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[Trauma is coming. And there's little any of us can do about it. According to estimates from the world's leading infectious disease experts, Americans can expect anywhere from 100,000 to 240,000 deaths due to COVID-19—and that's if we do social distancing right. The number could easily go up from there. Trauma is coming for us, and we can either be debilitated by it or prepare. Bridget Geraghty is a licensed clinical social worker in Northeast Portland at Resolve Therapy, and in the following excerpt from her blog she shares some very smart, healthy ideas for dealing with and surviving the traumatic days to come.—eds.]

Trauma-Proofing Yourself

There is a book by Peter Levine called Trauma-Proofing Your Kids: A Parent’s Guide for Instilling Confidence, Joy and Resilience. In it he talks about how the nature of trauma is this: being overwhelmed by a scary situation you didn’t expect. And the feelings get stuck.

Americans, by and large, do not expect tragedy.

We expect low unemployment rates and thousands of movies at the touch of a finger and an LOL surprise doll at my doorstep within 24 hours.

So, I’m left in the difficult position of wanting to prepare you for tragedy. I want to march you toward the tragedy just a little bit—though I know you’d rather avoid it—because I want everyone I can help to avoid a raging case of PTSD (trust me: the prevention is worth a pound of cure.)

Here goes:

What you are scared of, is scaring you for a reason—because COVID-19 could happen to you or someone you know and it could be life threatening. Your brain is telling you to prepare—that’s why you’re feeling so anxious. So stop running to the next television show, indoor activity, or homeschool plan, and just sit with that. For just a minute. Right now. Just breathe.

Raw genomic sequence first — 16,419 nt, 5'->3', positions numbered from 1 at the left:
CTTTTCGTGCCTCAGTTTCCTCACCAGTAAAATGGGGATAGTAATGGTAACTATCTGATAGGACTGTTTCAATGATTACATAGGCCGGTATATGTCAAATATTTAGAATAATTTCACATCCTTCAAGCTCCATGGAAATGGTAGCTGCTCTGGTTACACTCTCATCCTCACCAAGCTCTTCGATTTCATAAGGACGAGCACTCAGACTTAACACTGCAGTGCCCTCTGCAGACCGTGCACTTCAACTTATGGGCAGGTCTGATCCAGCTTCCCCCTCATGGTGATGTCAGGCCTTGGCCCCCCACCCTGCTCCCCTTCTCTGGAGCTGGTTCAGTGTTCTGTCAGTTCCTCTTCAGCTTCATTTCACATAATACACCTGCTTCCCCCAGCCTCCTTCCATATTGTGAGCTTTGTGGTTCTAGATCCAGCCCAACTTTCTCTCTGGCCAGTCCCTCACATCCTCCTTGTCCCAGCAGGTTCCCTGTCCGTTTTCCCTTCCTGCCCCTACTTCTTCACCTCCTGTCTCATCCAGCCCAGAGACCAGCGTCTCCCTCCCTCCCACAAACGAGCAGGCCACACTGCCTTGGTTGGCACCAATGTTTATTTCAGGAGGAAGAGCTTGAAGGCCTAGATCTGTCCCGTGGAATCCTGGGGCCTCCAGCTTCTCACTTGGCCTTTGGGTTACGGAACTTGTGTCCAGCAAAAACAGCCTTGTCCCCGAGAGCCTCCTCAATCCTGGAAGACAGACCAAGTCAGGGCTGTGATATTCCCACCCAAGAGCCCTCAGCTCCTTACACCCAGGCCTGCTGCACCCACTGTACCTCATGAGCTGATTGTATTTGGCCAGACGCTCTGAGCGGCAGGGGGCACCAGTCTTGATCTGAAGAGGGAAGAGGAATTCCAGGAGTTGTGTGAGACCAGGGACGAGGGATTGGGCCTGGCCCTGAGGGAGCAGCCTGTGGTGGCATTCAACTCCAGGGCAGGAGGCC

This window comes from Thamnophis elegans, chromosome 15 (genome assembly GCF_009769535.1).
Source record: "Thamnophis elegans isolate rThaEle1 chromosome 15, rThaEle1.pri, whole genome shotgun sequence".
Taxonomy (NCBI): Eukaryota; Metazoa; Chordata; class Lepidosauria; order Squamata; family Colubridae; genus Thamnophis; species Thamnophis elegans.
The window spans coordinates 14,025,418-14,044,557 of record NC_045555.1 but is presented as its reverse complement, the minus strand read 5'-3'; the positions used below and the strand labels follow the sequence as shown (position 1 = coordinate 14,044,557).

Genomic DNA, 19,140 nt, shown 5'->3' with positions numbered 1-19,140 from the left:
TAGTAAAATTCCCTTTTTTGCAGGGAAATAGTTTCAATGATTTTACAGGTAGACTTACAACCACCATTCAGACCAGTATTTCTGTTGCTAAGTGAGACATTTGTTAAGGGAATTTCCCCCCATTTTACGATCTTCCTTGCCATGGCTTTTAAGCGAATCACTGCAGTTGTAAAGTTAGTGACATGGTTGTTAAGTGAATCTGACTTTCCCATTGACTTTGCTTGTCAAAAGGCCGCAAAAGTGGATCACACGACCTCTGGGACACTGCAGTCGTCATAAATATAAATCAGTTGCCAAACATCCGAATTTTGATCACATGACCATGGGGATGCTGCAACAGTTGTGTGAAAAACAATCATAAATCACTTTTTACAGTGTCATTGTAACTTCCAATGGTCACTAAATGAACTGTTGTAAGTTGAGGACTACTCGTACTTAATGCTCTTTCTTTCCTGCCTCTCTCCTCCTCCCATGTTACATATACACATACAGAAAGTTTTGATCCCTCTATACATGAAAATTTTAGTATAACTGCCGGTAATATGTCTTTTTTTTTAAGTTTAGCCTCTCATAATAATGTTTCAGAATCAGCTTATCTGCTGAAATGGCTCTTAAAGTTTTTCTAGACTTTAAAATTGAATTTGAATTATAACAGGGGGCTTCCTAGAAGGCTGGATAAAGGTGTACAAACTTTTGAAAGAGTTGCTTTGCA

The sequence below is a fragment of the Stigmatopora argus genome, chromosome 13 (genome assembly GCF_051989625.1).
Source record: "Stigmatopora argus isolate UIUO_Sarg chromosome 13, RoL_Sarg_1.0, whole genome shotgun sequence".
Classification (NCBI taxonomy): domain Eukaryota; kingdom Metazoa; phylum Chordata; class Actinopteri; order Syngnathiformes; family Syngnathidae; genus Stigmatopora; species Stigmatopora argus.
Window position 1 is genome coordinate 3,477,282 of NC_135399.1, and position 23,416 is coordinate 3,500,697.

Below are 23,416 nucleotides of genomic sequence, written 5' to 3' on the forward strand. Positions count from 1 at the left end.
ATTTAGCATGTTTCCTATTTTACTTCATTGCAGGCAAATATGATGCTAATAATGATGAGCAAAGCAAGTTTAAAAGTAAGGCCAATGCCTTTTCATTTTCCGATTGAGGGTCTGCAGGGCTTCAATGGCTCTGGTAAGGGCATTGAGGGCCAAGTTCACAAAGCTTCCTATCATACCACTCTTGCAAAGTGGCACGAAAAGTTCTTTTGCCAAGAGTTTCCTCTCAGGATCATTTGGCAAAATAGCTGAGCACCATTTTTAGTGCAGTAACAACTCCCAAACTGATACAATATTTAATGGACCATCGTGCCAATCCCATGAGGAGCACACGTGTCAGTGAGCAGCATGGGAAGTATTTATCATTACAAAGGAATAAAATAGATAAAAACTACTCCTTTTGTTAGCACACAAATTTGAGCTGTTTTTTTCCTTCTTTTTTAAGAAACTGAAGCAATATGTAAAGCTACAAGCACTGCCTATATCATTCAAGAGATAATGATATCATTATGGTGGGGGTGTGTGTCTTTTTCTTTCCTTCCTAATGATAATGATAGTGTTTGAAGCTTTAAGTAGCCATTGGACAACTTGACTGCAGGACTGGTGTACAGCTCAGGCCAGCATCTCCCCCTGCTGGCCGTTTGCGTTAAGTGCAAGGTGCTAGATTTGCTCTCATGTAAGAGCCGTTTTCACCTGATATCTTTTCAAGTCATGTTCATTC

Okay, notice where you feel that fear. It might be a churning in your gut, an elephant on your chest, a tightness in every muscle. Just notice. That. Right now.

Acknowledge it. Say hi. Say, “Okay, feeling. Hi, I see you.” Just do it. What do you have to lose?

You may then notice another feeling come up. Because underneath fear is usually sadness. Before you can get to the sadness, you may be mad at that fear for bothering you... for not going away because you want it to. Or just mad at the situation. Just notice all of it. And start to think of a place in your house where you can go and cry. Or scream into a pillow. Or pound your fists on the bed. Because if you feel the need to, at all, you need to. You need to get it out of your body. Because you’ve lost a lot already. And you need to practice how to let that move through you. You want to get good at it.

Next week you might lose more. Even hearing about a friend losing someone they love creates a feeling of loss in an empathic person. You. So let those tears flow whenever they want to come for whatever rhyme or reason they come—or no reason at all. And really, if you have the courage, let them flow with your people. With the ones you love. The tears will stop. When they need to stop.